More news out of Russia this week, where U.S.-Russian relations are once again being put to the test. The Wall Street Journal reporter Evan Gershkovich was arrested last month on espionage charges—making it the first of its kind since the Cold War. Since his arrest, the Biden administration has vehemently denied the charges. Fellow journalists and the National Press Club called on President Biden to do more than deny the charges publicly, urging for negotiations and a speedy resolution. Gershkovich is currently being held by Russia’s Federal Security Service. Their judicial process is historically held in secret, meaning the U.S. and Gershkovich himself will likely not see or be presented with the evidence brought against the journalist. While the world is watching, Russian leaders have since responded they do not care what outside pressures are telling them to do. A GoFundMe page has been set up to free Gershkovich from imprisonment in Russia. To support the cause, click here. Read more at The Wall Street Journal.
- $2.24 million: The price that a pair of signed Air Jordan XIII Breds was sold for, which were worn by Michael Jordan in the 1998 NBA Finals. It’s the highest price ever paid at an auction for sneakers.
- $750,000: The cost of the NYPD’s new robotic canine unit called Digidogs that was purchased with money seized from criminals. The robotic dogs are designed to work in situations that may pose a threat to humans and may be used in life-threatening situations.
- $377 million: The amount The Super Mario Bros. Movie grossed globally over the past weekend, surpassing Frozen II as the largest opening weekend for an animated film. The film brought in more than $140 million at the domestic box office following its release date.
- $1.25 million: The projected cost of King Charles III’s Coronation next month, which Prince Harry plans to attend. The prince famously stepped back from his royal duties in 2020 due to the “toxic” press environment in Britain that he said was destroying his mental health.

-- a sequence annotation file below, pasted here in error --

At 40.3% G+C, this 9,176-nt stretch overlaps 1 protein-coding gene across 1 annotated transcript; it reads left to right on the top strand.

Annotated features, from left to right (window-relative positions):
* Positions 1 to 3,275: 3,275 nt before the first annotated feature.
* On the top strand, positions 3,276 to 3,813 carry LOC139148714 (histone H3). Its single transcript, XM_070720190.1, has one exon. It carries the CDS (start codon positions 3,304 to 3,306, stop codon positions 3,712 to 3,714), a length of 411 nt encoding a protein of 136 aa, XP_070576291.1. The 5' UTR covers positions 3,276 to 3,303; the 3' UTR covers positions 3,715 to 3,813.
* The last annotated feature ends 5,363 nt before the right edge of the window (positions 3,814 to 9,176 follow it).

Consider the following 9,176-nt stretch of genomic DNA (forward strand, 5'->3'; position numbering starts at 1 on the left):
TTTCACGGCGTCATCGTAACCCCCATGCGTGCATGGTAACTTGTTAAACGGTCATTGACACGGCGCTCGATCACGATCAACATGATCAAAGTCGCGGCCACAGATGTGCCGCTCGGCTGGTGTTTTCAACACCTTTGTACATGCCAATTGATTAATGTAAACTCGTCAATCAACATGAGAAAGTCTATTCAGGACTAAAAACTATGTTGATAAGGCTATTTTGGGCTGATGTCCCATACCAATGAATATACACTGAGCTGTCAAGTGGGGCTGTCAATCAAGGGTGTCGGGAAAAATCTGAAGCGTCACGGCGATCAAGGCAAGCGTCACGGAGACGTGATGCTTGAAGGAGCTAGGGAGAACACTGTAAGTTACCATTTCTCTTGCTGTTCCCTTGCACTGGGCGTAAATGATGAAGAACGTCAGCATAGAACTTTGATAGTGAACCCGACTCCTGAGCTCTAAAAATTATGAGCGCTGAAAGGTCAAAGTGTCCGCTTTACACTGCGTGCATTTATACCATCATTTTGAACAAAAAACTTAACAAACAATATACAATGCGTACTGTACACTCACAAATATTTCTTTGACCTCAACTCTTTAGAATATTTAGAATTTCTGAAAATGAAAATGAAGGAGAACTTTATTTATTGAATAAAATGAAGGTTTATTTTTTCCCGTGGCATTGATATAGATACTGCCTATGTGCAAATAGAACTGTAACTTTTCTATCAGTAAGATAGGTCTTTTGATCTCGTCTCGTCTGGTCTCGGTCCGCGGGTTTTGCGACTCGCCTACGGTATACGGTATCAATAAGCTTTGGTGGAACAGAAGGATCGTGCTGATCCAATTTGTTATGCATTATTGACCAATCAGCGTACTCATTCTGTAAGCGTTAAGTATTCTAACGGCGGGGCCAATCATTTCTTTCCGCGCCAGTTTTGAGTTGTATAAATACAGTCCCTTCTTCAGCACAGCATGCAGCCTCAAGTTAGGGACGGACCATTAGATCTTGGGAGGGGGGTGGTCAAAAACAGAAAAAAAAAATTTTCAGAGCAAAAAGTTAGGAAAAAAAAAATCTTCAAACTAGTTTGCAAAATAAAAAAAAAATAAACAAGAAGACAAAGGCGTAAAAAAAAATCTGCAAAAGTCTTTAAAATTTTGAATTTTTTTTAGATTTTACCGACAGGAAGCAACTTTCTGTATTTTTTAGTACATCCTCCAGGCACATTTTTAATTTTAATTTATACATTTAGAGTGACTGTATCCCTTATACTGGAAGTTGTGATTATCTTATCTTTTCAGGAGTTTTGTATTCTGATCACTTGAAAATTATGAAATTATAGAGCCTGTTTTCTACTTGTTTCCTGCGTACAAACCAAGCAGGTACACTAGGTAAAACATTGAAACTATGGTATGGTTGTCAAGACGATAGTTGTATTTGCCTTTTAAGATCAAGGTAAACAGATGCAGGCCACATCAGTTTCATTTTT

- $215 million: The amount Edtech venture capital firm Reach Capital has raised to invest in tech startups focused on addressing gaps in education. The firm has funded 120 EdTech startups in total, and some have since been acquired by larger companies or have billion-dollar valuations themselves.
- 40.5%: The percentage that Apple’s worldwide computer shipments fell year over year in the first quarter of 2023 amid a broader contraction in consumer demand. All global shipments of personal computers have dropped compared to a year ago, with Apple experiencing the largest of the drops.
- 51%: The percentage of tech workers who are changing jobs and landing new roles outside of the tech industry amid a shifting market. Last year, the number of tech workers who moved to non-tech industries when changing jobs started rising as many are pursuing new jobs that align with their passions.
- 15,000: The number of eggs collected every Easter to make a massive omelet in Bessières, a small town in Southern France. It is an Easter tradition in its 50th year run by the members of France’s World Brotherhood of the Knights of the Giant Omelet or the Confrérie Mondiale des Chevaliers de l’Omelette Géante de Bessières.
Elon Musk tells the BBC that owning Twitter has been "quite painful"
He also said he would sell the company if the right person came along https://t.co/IFLfqrePk3
— philip lewis (@Phil_Lewis_) April 12, 2023